Pricing has often been a topic I’ve tackled on BlogNotes because it’s such a big issue for us – how much do we charge for our work? Obviously, we want the most we can get for our hard work, but when do you price so high that people start telling you to go pound salt?
One clue is this: if you have something people want – really want – price becomes less and less of a consideration. That might be the “must have” latest handbag for a lady, or hot car for a guy. You don’t NEED those things – but sometimes you really want them, even if you can’t really afford them. You have a perception of that product that changes the actual value of it – in your mind. Part of that calculation is the price of that product.
Enter chocolate cake.
Last night, I was watching Brain Games, a show about psychology, basically. They play out different psychological experiments, and make it interesting to a general audience.
In last night’s episode, they said up a booth in a busy city center in summer. The set-up was they were an upstart bakery, and they wanted to know which chocolate cake tasted better – the cake that was $15, or the one for $55, and why it tasted better. A market research kinda thing. So, people came by, and sampled each one – which looked just like the picture shown here, one round, the other square. Samplers generally described the $15 cake as being dry, and the frosting not too sweet. The $55 cake, however, was nice and moist, the frosting just sweet enough, in general tasted wonderful. They even remarked, that yes, they would even buy the more expensive cake.
Both cakes were from the same cake mix, using the same ingredients, baked at the same time in the same oven in the same molds; they were identical except for shape.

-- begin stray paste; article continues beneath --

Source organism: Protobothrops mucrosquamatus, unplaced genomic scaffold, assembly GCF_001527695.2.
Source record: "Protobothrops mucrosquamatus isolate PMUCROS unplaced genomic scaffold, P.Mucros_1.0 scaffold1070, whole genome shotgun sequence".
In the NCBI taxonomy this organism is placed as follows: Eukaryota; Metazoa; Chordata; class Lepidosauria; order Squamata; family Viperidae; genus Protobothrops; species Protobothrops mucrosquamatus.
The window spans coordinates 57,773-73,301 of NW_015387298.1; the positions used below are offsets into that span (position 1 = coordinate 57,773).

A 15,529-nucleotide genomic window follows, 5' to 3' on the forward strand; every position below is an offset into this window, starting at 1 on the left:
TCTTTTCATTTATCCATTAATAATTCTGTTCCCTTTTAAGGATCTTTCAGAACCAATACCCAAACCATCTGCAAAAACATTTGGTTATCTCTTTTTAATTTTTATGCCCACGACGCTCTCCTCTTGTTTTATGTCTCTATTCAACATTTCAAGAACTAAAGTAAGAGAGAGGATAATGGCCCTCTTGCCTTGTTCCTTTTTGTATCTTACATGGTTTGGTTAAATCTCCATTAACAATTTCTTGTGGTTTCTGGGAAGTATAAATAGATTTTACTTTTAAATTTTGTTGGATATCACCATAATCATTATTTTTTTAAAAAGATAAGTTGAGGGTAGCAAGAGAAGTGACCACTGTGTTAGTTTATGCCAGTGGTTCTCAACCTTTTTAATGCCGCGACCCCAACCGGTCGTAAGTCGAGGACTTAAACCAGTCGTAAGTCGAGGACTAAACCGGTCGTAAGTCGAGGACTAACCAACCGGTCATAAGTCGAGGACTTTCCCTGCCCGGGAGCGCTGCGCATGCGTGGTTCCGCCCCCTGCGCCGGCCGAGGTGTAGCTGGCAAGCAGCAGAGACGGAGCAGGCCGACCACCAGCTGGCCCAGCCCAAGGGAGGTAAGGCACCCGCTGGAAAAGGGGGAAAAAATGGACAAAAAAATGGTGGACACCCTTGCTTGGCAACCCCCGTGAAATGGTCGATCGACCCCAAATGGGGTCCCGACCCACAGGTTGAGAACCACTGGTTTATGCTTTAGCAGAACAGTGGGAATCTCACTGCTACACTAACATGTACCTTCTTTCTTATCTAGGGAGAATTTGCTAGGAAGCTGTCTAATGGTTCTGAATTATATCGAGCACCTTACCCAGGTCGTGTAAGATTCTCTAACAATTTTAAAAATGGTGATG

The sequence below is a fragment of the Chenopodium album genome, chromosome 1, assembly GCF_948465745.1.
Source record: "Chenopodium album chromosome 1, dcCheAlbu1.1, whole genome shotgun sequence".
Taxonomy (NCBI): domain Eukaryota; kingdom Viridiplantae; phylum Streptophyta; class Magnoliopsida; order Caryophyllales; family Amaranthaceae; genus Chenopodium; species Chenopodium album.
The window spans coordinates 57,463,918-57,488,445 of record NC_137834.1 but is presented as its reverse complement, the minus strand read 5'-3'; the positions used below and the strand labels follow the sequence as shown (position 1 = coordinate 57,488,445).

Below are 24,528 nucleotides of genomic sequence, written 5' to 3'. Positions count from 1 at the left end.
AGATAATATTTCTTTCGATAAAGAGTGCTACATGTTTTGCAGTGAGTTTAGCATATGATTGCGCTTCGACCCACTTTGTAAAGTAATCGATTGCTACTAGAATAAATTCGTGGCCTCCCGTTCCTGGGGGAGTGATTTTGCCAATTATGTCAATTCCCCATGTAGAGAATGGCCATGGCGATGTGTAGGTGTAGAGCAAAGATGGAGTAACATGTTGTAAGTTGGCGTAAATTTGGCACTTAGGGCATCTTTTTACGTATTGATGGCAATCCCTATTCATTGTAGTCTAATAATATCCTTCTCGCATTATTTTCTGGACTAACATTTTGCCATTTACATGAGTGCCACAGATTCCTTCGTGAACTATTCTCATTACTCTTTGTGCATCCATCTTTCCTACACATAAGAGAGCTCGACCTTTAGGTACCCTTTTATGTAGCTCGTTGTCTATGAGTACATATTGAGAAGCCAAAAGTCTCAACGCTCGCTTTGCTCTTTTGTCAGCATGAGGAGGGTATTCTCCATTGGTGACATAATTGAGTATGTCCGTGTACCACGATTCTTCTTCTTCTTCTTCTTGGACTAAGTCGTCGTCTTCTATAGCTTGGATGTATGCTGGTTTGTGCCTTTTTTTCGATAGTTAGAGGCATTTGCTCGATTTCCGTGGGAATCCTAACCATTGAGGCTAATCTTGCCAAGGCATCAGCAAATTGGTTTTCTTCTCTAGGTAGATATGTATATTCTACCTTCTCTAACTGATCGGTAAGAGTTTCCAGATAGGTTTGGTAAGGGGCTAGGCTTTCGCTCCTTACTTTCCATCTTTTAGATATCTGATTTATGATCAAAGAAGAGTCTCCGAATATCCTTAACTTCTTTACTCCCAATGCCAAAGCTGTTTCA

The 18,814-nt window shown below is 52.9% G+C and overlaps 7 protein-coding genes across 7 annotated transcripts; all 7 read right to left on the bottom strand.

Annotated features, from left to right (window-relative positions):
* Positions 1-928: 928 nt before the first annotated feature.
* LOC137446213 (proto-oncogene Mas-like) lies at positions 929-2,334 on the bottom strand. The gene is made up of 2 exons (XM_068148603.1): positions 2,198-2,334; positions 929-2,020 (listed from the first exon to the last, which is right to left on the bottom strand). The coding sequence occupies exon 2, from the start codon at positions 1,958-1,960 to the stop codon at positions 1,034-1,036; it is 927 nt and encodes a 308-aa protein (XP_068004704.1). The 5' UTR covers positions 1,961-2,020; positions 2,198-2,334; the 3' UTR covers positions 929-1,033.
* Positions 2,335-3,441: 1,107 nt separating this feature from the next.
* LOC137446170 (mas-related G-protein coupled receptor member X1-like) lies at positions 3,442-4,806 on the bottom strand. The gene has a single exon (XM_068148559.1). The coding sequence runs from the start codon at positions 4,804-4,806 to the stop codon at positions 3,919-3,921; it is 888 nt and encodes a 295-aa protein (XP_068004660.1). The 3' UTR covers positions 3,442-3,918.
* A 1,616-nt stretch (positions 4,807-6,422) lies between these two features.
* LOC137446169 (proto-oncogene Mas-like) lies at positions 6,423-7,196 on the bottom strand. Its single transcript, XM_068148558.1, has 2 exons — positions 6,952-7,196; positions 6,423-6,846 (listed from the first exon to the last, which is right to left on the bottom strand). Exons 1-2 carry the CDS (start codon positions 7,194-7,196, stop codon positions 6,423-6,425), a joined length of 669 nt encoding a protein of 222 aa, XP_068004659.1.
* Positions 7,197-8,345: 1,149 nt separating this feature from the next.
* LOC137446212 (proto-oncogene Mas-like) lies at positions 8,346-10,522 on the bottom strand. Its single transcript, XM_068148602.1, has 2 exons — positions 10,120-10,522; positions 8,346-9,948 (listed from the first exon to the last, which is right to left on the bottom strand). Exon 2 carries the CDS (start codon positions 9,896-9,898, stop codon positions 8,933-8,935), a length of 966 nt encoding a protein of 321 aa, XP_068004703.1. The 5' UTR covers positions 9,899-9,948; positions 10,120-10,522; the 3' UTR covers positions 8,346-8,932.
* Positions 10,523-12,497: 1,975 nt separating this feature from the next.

No, the take-away here isn’t shape – but price. People thought the more expensive cake was better, and worth the price. Price subconsciously tells us the value of a product. I mean, if it costs more, it must be better, right? We’ve been conditioned all our lives to believe that. A first class airline ticket is about three times more costly than an economy ticket – but both get you to the same destination at the same time. Only you have a bigger seat, and some better service. A more expensive watch is better than a cheap one, an expensive car better than a cheap one, and so on.
So, just price your work higher than mine, and you’ll sell more, right?
Oh, if only it was that easy.
That pricing strategy falls apart when people can clearly see what the product is made of. A cutting board, for example – if you make the exact cutting board that I’ve made – people aren’t going to buy yours more than my less expensive board. Why? They did it with the cake!
Because there is no ambiguity. People didn’t know exactly what was in the cake – sure, they may have known about sugar, eggs, flour, chocolate – but beyond that, no. There was an ambiguity about the product that they couldn’t discern, which left them open to allowing for a higher price. If I build a side table with the same plans you used, and used the same wood, yet I priced higher, I believe I would do better in sales than you. Why? Because people think that I have better skills at assembly, finishing and fitting than you did. Having said that, if a potential buyer examined both our pieces side by side, and could find no visible differences, they would more likely be inclined to buy yours. Still though, the mystique of a higher price might make the sale for me.
So what’s the take-away here? If you price low – trying to beat a competitor on price – you’re slitting your own throat, if it’s a product that has ambiguity to it. Higher prices tell people – or at least gets them to ask themselves – that the product is worth more, better.